The Chartered Governance Institute jointly with the Financial Reporting Council (FRC) has released updated guidance for companies planning their AGMs amid the spread of the Covid-19 pandemic in the UK.
The updated guidance
, drawn up by law firms Clifford Chance, Freshfields Bruckhaus Deringer, Linklaters and Slaughter and May refers specifically to companies that do not want to delay their AGM – as provided for by the FRC’s previous guidance – while still complying with the UK government’s stay-at-home measures.
The guidance authors write: ‘Our earlier guidance note made it clear that postponement of the AGM is an option, and that remains the case. [But] given the uncertainty around the timeframe for resolving the current situation, companies will want to ensure their AGM authorities are refreshed before they expire, and there may be companies that need to hold a general meeting on an urgent basis to approve a capital-raising or other urgent transaction. It is therefore important that listed companies are able to hold a valid general meeting.’
Attendance at AGM
The guidance, reviewed by the Department for Business, Energy and Industrial Strategy (BEIS), offers suggestions for listed companies on how to comply with holding an annual shareholder meeting, as set out by the UK Companies Act.
Attendance in person at a general meeting by a shareholder does not fall in the ‘essential for work purposes’ category, according to the UK government’s strengthened measures. While the stay-at-home measures are in force, it is advised that general meetings be held differently this year – where postponement is not possible – to protect stakeholders against the spread of Covid-19.
When the articles of association of a public company require more than two shareholders to be present for a meeting to be quorate, the guidance authors suggest one of the attendees ‘might be appointed as proxy for other members’ to comply with the latest UK measures. For example, the person who chairs the general meeting could be appointed as a proxy to vote on behalf of a stockholder.
A limited number of issuers’ articles of association require the physical presence of more than two attendees to form a quorum. In such instances, the guidance notes the number of attendees ‘should be kept to the minimum necessary to enable the meeting to proceed… [and] all appropriate social distancing measures should be observed.’
The guidance also notes that it may be necessary to have additional personnel at the location of the meeting to ensure the safe operation of a webcast or ensure security, with numbers kept to a minimum and only where this is essential for work purposes.
The guidance authors add that ‘if the company’s articles allow the board to postpone the shareholder meeting or move its location to an alternative venue, they should consider exercising this power to move the meeting to a more controlled venue, such as the company’s head office.’
Opting for a virtual-only meeting
The London Stock Exchange (LSE) is backing temporarily allowing companies to hold their annual meetings electronically this year due to the pandemic.
‘Given the unprecedented situation with Covid-19, the LSE supports time-limited measures enabling resolutions to be passed this year by proxy, electronic voting or through the use of virtual AGMs,’ a spokesperson for the exchange tells IR Magazine. ‘The LSE is engaging with stakeholders on behalf of the issuers listed on its market as to whether the authorities should consider time-limited exceptions for companies to have flexibility in how they conduct their AGMs during this period.’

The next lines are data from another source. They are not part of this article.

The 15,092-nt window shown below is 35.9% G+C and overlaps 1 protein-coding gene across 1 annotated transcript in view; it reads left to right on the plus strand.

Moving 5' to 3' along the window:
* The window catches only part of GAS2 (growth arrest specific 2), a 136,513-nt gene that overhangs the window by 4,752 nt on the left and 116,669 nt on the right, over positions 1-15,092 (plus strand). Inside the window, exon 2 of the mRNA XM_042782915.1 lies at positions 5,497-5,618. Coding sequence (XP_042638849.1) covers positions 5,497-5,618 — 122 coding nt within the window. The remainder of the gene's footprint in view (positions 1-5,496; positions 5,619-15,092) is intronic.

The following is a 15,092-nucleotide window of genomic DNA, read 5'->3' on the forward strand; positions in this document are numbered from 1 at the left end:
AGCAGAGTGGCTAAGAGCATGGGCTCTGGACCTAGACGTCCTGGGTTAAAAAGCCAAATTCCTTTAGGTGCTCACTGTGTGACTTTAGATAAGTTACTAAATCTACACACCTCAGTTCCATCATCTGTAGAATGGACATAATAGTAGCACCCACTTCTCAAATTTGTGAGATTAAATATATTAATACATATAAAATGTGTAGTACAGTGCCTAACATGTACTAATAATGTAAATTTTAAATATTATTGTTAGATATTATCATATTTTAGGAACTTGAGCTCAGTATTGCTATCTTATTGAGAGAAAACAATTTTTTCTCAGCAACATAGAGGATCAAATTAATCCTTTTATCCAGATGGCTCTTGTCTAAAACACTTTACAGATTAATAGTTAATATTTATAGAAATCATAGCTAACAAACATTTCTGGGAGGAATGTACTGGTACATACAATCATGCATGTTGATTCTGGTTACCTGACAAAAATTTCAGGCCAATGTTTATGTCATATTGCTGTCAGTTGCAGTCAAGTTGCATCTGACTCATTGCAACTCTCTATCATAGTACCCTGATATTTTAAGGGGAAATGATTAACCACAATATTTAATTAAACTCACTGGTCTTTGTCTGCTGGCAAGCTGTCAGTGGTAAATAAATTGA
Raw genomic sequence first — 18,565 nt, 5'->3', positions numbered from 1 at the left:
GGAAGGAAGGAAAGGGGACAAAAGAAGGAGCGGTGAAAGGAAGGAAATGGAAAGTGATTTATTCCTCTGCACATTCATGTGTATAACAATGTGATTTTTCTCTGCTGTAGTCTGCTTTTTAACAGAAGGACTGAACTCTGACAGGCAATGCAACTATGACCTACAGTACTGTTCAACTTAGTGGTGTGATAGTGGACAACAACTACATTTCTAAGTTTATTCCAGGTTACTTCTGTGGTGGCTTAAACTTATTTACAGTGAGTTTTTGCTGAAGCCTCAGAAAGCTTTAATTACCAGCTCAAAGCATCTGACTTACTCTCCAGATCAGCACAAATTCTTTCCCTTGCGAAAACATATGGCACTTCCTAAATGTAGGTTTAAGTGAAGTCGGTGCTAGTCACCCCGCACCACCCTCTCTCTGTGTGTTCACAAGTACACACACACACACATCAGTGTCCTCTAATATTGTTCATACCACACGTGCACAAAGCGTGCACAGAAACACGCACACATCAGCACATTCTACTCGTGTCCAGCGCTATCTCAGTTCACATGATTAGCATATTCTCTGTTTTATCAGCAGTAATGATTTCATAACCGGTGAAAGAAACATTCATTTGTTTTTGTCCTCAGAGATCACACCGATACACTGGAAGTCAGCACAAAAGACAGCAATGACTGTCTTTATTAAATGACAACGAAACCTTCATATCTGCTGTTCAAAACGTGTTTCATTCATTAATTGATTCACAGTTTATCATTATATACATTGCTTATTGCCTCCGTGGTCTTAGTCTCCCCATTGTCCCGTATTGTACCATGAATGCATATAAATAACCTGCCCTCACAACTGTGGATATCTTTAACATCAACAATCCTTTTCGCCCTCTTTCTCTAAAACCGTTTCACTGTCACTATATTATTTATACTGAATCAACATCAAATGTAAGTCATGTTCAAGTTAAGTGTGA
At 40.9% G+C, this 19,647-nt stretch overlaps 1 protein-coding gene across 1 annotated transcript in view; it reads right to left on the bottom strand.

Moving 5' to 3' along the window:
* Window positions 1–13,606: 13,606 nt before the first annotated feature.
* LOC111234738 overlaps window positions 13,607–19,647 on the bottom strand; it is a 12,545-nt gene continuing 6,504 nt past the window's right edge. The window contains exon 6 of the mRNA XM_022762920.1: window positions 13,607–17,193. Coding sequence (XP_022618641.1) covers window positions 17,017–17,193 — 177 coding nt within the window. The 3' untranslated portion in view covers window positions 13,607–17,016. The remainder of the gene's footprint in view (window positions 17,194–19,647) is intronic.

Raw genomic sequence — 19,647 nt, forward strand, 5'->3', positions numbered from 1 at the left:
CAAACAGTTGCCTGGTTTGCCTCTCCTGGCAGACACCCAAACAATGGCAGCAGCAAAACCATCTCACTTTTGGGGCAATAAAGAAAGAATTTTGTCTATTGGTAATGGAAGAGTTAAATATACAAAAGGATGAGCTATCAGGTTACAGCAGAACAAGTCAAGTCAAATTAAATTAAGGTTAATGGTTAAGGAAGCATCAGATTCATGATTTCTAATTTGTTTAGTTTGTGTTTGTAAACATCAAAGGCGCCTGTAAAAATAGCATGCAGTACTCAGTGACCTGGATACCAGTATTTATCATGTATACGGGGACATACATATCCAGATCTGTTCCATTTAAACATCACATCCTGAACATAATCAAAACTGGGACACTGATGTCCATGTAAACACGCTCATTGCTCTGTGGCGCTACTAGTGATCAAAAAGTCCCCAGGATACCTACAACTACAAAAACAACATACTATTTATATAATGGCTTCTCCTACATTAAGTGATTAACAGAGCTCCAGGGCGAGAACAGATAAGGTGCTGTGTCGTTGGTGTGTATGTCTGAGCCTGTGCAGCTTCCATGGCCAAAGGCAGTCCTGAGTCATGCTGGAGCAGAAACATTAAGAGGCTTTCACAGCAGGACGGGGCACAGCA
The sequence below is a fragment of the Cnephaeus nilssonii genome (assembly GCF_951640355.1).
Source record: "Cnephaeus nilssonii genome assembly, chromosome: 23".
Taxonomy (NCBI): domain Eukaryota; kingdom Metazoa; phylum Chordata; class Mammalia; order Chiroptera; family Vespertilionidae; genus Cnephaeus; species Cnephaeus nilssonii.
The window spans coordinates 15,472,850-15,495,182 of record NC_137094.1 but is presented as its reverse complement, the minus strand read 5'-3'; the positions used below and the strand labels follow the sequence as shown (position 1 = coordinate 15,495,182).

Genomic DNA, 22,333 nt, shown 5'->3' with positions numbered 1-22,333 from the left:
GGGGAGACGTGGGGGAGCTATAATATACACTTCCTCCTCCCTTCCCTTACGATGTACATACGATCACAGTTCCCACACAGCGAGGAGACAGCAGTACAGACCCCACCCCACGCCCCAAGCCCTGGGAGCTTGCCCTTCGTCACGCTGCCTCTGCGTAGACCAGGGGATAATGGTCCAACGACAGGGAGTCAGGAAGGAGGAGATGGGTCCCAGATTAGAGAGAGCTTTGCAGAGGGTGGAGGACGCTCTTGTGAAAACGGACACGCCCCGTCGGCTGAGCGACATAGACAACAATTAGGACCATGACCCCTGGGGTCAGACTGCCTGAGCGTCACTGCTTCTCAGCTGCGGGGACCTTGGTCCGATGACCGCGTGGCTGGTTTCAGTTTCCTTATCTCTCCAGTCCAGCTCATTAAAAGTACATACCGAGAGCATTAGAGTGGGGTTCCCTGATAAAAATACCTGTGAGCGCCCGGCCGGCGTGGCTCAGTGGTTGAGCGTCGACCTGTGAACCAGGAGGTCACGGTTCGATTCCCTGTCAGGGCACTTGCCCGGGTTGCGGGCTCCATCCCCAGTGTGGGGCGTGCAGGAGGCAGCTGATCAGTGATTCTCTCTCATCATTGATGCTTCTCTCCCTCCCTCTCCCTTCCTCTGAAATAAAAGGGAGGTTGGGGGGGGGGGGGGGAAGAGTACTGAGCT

Requirements for holding a valid general meeting are in part set out by UK issuers’ articles of association, notes the legal guidance. According to Victoria Younghusband, a corporate lawyer specializing in advising investment funds at Charles Russell Speechlys, the law in the UK gives flexibility for listed companies to hold a virtual AGM as a rule written and agreed for that option in the articles of association.
‘Companies incorporated in the UK have been able to hold virtual meetings since August 2009 as a result of section 360A of the Companies Act 2006 inserted by the Shareholder Rights Regulations 2009, which implemented the EU Shareholder Rights Directive,’ writes Younghusband in a blog post
Ensuring shareholder rights
The Chartered Governance Institute’s joint guidance emphasizes that the companies should ensure investors receive as much information as possible and in time to enable them to participate in the meeting.
In the guidance, companies are advised to allow investors to submit their questions and cast their votes in alternative forms, such as electronically. ‘Companies may want to encourage the submission of questions for the board of directors in writing with the answers to be published in whatever manner companies determine – for example, on the company website,’ suggest the guidance authors.
Investment campaign group ShareAction has already raised concerns over holding remote annual general meetings during the Covid-19 pandemic. In a letter sent
to BEIS, the lobby group asks the ministry to keep virtual meetings temporary.
The group represents retail investors and is concerned that the move could prevent shareholders from holding companies to account, and potentially allow boards to cherry-pick questions, according to the letter.